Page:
Therefore, get comfortable with the person to whom you are speaking. Skills
      in authentic expression can be useful in these situations. For example, if
      you are uncomfortable or confused, simply say so.
    7. Ask the listener to repeat the main points of what you just said
      to them.
      This guideline ensures that the listener is indeed hearing
      what you wanted to convey. Be tactful when asking the listener to repeat what
      you said. For example, say “I want to be sure that I made sense to you
      just now, so I would appreciate if you could tell me what you heard me say.”
    8. Ask others to provide feedback about your spoken communication.
      One of the most powerful ways to learn about yourself is to ask others for
      feedback. Therefore, ask others about how you might improve your speaking
      skills.

    Habits to Differentiate Good From Poor Listening

    This information is from “How to Be a Better Listener” by Sherman
    K. Okum, Nation’s Business, August 1975, and from “Building a Professional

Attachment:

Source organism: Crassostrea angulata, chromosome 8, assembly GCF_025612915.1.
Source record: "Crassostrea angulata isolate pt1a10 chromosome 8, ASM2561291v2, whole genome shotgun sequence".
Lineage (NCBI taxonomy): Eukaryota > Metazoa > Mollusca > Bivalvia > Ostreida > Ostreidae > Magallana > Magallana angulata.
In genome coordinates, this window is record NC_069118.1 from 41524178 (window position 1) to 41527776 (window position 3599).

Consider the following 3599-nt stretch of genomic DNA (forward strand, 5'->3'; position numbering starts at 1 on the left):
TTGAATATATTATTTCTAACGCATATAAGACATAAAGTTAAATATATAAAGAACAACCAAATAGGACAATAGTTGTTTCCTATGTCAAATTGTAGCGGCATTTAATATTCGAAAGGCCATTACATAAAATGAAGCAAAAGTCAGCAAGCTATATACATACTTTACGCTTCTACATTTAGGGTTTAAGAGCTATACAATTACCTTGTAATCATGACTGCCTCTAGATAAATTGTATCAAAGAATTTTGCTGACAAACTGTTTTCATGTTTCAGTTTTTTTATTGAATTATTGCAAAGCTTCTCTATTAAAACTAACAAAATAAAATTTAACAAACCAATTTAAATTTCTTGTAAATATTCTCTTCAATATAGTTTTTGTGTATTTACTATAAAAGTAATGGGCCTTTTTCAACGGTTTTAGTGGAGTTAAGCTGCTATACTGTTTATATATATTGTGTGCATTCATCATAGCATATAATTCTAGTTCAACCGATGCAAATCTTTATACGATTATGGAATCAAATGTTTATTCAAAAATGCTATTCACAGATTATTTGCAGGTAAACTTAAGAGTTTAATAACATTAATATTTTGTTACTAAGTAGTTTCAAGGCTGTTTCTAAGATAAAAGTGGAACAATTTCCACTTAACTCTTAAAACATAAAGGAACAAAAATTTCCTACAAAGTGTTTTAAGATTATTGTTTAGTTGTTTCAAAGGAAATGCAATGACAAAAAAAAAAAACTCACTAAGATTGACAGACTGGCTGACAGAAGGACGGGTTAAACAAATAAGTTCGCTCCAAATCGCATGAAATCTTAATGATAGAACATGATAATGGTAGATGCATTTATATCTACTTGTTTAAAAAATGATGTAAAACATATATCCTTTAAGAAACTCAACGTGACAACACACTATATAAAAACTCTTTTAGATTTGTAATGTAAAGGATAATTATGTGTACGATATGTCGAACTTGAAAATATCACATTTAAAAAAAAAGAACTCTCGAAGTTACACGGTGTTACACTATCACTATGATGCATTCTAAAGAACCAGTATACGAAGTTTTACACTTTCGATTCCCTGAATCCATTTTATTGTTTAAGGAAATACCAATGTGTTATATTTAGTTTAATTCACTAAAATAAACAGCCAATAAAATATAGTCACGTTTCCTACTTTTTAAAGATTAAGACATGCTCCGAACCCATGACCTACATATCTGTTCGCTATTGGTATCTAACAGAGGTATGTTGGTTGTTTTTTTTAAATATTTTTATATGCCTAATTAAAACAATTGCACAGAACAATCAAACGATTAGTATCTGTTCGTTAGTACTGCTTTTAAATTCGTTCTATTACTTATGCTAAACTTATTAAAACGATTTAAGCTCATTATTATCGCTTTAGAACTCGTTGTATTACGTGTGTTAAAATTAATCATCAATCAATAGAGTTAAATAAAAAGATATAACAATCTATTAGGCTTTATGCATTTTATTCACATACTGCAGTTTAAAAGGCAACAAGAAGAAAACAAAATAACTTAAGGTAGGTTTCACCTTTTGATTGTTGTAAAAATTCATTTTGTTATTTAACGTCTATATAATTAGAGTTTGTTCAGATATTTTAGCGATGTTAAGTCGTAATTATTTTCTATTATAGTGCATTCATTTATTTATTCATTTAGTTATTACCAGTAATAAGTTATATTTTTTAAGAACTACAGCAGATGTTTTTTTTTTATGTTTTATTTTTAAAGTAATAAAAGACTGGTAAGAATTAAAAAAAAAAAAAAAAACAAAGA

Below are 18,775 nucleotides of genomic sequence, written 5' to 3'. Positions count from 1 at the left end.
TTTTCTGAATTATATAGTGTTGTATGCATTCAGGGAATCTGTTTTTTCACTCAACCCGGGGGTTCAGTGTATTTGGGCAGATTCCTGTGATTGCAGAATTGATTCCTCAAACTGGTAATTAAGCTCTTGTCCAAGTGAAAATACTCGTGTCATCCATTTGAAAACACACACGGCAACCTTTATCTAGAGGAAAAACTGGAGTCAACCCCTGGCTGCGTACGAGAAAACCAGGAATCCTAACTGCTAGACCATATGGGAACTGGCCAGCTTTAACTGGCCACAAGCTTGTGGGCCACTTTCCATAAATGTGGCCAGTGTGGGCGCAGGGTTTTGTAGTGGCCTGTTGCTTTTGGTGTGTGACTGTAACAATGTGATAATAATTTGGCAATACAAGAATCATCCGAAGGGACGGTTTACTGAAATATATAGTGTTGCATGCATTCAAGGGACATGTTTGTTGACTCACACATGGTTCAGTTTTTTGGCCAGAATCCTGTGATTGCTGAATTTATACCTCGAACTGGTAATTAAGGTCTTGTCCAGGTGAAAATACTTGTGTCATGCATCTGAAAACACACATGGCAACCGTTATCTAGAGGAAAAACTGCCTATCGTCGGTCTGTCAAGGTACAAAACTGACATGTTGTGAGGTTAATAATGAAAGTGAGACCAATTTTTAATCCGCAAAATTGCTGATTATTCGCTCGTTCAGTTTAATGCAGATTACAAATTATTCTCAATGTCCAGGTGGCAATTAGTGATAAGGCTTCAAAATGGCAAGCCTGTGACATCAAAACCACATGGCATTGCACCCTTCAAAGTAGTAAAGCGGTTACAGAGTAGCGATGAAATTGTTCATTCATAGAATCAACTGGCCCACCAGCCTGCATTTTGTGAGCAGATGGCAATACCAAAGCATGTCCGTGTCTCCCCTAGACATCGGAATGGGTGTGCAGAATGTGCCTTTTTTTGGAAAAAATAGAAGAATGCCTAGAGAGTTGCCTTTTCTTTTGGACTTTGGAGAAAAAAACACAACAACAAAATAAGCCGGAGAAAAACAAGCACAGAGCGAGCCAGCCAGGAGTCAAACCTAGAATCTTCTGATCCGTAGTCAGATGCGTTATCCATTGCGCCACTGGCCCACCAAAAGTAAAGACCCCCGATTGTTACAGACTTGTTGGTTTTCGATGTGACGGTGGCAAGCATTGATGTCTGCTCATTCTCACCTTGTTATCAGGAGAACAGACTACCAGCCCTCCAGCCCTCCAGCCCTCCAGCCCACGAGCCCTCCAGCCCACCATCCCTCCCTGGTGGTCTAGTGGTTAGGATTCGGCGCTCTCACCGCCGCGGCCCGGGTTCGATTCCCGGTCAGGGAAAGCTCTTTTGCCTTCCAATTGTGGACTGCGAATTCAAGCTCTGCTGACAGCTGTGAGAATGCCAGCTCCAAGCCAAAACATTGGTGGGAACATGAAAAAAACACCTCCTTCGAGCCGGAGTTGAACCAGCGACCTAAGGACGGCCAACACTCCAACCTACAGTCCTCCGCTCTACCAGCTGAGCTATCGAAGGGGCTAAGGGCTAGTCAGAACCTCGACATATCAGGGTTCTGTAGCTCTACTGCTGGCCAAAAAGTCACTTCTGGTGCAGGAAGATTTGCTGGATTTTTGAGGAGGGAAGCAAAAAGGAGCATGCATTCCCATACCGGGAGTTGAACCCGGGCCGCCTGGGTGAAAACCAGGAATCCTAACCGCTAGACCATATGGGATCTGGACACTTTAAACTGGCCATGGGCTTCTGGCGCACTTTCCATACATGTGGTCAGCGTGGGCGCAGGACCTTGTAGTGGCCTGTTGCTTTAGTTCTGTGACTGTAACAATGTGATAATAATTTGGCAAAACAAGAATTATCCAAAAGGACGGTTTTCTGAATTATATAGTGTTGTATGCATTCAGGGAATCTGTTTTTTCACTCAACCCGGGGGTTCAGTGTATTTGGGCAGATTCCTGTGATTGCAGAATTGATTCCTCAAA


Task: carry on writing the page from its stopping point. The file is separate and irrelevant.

Image: Improving Listening Behavior” by Philip Morgan and Kent Baker, Supervisory
    Management
    , November 1995. Only about 25 percent of listeners grasp the
    central ideas in communications. To improve listening skills, consider the following:

    Poor Listener

    Effective Listener

    tends to “wool-gather” with slow speakers thinks and mentally summarizes, weighs the evidence, listens
    between the lines to tones of voice and evidence
    subject is dry so tunes out speaker finds what’s in it for me
    distracted easily fights distractions, sees past bad communication habits,
    knows how to concentrate
    takes intensive notes, but the more notes taken, the less
    value; has only one way to take notes